© 2022 Connecticut Public

FCC Public Inspection Files:
WEDH · WEDN · WEDW · WEDY · WNPR
WPKT · WRLI-FM · WEDW-FM · Public Files Contact
Play Live Radio
Next Up:
0:00
0:00
Available On Air Stations
WNPR News sports coverage brings you a mix of local and statewide news from our reporters as well as national and global news from around the world from NPR.

Hartford Breaks Ground on New Baseball Stadium

The ceremonial groundbreaking for a new $56 million minor league baseball stadium in Hartford happened Tuesday. The park for the New Britain Rock Cats has to be completed in just over a year.

The effort build a minor league baseball stadium began last June, when Hartford Mayor Pedro Segarra announced a plan to build the stadium in the city. He called it a done deal, though it was anything but.

The next series of months saw the fundamentals of the proposal change several times over. What began as a stadium project is now a $350 million development to remake an entire neighborhood.

Baseball_Press-4.jpg
Credit City of Hartford
/
City of Hartford

And this was a day for celebrating. Trees were being scraped from the site, snow was cleared, and officials stood on broken pavement where right field will soon be.

"This is a historic day," said Josh Solomon, the Rock Cats owner. "Breaking ground on a new professional ballpark here in downtown Hartford, which hasn't seen professional baseball within its city limits since 1952... The ballpark is yours, city of Hartford."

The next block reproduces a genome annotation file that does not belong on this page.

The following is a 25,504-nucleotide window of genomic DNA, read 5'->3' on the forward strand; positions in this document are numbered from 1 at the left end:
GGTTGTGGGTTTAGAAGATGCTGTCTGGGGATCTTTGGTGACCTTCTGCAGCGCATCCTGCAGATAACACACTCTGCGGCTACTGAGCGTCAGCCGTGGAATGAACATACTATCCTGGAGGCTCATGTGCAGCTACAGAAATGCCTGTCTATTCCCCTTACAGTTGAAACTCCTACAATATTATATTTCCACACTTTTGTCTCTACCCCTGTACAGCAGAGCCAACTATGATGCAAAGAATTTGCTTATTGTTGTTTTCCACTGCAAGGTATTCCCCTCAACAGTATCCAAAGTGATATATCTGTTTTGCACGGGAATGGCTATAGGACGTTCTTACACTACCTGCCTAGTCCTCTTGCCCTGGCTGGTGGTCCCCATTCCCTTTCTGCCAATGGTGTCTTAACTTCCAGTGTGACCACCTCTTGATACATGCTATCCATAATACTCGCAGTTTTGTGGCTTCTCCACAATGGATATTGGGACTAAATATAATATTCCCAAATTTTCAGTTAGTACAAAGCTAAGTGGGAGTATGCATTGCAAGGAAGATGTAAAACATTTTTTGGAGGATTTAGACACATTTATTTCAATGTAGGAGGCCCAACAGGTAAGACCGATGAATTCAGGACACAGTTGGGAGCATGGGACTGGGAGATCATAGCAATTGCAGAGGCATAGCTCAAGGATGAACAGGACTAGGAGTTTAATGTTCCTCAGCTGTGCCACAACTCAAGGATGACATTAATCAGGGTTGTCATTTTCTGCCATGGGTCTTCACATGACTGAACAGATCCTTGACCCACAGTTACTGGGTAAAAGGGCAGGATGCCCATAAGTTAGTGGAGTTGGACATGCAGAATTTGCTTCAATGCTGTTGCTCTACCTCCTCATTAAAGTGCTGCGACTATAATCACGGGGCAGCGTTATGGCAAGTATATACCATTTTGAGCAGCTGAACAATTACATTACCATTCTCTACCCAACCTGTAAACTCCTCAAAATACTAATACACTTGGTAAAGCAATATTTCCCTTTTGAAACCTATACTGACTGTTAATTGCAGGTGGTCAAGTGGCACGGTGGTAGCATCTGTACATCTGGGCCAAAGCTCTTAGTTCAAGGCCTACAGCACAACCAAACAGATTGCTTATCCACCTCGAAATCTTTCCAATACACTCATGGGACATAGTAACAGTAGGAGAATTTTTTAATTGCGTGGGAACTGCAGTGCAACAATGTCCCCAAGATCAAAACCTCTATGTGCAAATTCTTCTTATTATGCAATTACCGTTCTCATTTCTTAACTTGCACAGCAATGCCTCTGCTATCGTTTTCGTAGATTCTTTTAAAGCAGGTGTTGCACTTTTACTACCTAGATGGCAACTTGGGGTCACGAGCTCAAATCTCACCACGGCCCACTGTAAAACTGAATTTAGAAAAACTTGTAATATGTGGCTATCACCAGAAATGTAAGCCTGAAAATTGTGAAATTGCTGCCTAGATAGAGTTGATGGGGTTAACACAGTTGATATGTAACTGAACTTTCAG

Council President Shawn Wooden said the deal is about more than baseball.

"I don't remember the city breaking ground north of I-84 here on a major project that will have such a catalytic impact on our city," Wooden said.

Segarra said the stadium is good for residents. "Our city needs family entertainment, affordable entertainment for our children," he said. "Our city needs the jobs. Our city needs to continue to go in a different direction."

Eventually, developers and politicians put their shovels into the dirt.

And now the work of building a ballpark ready to use in April 2016 begins. 

Jeff Cohen started in newspapers in 2001 and joined Connecticut Public in 2010, where he worked as a reporter and fill-in host. In 2017, he was named news director. Then, in 2022, he became a senior enterprise reporter.

Stand up for civility

This news story is funded in large part by Connecticut Public’s Members — listeners, viewers, and readers like you who value fact-based journalism and trustworthy information.

We hope their support inspires you to donate so that we can continue telling stories that inform, educate, and inspire you and your neighbors. As a community-supported public media service, Connecticut Public has relied on donor support for more than 50 years.

Your donation today will allow us to continue this work on your behalf. Give today at any amount and join the 50,000 members who are building a better—and more civil—Connecticut to live, work, and play.

Related Content